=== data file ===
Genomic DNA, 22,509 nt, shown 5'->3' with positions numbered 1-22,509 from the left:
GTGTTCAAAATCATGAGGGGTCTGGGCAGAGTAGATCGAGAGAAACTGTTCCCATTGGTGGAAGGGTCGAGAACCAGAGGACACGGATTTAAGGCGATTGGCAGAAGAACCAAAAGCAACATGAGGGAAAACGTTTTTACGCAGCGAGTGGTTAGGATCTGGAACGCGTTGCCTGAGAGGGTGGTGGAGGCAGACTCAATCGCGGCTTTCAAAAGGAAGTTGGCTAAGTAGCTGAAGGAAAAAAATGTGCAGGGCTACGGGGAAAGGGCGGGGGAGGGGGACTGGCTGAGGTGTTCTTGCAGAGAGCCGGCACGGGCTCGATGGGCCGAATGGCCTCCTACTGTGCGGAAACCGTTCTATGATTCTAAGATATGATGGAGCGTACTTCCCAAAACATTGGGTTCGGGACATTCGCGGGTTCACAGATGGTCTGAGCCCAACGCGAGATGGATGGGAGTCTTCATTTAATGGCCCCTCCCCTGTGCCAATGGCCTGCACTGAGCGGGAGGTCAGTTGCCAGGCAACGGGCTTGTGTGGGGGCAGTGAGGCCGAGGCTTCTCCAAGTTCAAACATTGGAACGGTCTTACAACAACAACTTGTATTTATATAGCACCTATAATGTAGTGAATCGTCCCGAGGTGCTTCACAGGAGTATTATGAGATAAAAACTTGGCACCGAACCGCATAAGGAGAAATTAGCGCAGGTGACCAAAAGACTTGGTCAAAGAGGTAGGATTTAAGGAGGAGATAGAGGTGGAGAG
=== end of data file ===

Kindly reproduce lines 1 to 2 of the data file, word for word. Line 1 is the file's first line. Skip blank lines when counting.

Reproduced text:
Genomic DNA, 22,509 nt, shown 5'->3' with positions numbered 1-22,509 from the left:
GTGTTCAAAATCATGAGGGGTCTGGGCAGAGTAGATCGAGAGAAACTGTTCCCATTGGTGGAAGGGTCGAGAACCAGAGGACACGGATTTAAGGCGATTGGCAGAAGAACCAAAAGCAACATGAGGGAAAACGTTTTTACGCAGCGAGTGGTTAGGATCTGGAACGCGTTGCCTGAGAGGGTGGTGGAGGCAGACTCAATCGCGGCTTTCAAAAGGAAGTTGGCTAAGTAGCTGAAGGAAAAAAATGTGCAGGGCTACGGGGAAAGGGCGGGGGAGGGGGACTGGCTGAGGTGTTCTTGCAGAGAGCCGGCACGGGCTCGATGGGCCGAATGGCCTCCTACTGTGCGGAAACCGTTCTATGATTCTAAGATATGATGGAGCGTACTTCCCAAAACATTGGGTTCGGGACATTCGCGGGTTCACAGATGGTCTGAGCCCAACGCGAGATGGATGGGAGTCTTCATTTAATGGCCCCTCCCCTGTGCCAATGGCCTGCACTGAGCGGGAGGTCAGTTGCCAGGCAACGGGCTTGTGTGGGGGCAGTGAGGCCGAGGCTTCTCCAAGTTCAAACATTGGAACGGTCTTACAACAACAACTTGTATTTATATAGCACCTATAATGTAGTGAATCGTCCCGAGGTGCTTCACAGGAGTATTATGAGATAAAAACTTGGCACCGAACCGCATAAGGAGAAATTAGCGCAGGTGACCAAAAGACTTGGTCAAAGAGGTAGGATTTAAGGAGGAGATAGAGGTGGAGAG